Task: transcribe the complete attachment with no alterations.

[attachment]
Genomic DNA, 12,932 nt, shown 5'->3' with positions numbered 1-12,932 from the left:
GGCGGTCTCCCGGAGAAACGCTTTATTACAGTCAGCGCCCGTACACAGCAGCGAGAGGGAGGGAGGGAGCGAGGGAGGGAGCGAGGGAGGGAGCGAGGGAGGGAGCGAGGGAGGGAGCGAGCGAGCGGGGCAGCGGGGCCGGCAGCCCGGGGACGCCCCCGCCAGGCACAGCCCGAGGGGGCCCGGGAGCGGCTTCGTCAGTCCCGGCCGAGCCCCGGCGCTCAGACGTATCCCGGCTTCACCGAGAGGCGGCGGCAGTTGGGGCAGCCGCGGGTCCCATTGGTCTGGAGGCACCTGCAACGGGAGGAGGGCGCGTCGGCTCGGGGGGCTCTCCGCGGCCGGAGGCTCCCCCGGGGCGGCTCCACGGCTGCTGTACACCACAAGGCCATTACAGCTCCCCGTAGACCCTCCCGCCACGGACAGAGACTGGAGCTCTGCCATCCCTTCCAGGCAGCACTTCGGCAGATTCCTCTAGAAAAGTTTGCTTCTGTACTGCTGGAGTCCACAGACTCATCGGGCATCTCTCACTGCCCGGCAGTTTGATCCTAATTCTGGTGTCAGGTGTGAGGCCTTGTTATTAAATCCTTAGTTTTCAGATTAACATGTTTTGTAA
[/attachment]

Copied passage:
Genomic DNA, 12,932 nt, shown 5'->3' with positions numbered 1-12,932 from the left:
GGCGGTCTCCCGGAGAAACGCTTTATTACAGTCAGCGCCCGTACACAGCAGCGAGAGGGAGGGAGGGAGCGAGGGAGGGAGCGAGGGAGGGAGCGAGGGAGGGAGCGAGGGAGGGAGCGAGCGAGCGGGGCAGCGGGGCCGGCAGCCCGGGGACGCCCCCGCCAGGCACAGCCCGAGGGGGCCCGGGAGCGGCTTCGTCAGTCCCGGCCGAGCCCCGGCGCTCAGACGTATCCCGGCTTCACCGAGAGGCGGCGGCAGTTGGGGCAGCCGCGGGTCCCATTGGTCTGGAGGCACCTGCAACGGGAGGAGGGCGCGTCGGCTCGGGGGGCTCTCCGCGGCCGGAGGCTCCCCCGGGGCGGCTCCACGGCTGCTGTACACCACAAGGCCATTACAGCTCCCCGTAGACCCTCCCGCCACGGACAGAGACTGGAGCTCTGCCATCCCTTCCAGGCAGCACTTCGGCAGATTCCTCTAGAAAAGTTTGCTTCTGTACTGCTGGAGTCCACAGACTCATCGGGCATCTCTCACTGCCCGGCAGTTTGATCCTAATTCTGGTGTCAGGTGTGAGGCCTTGTTATTAAATCCTTAGTTTTCAGATTAACATGTTTTGTAA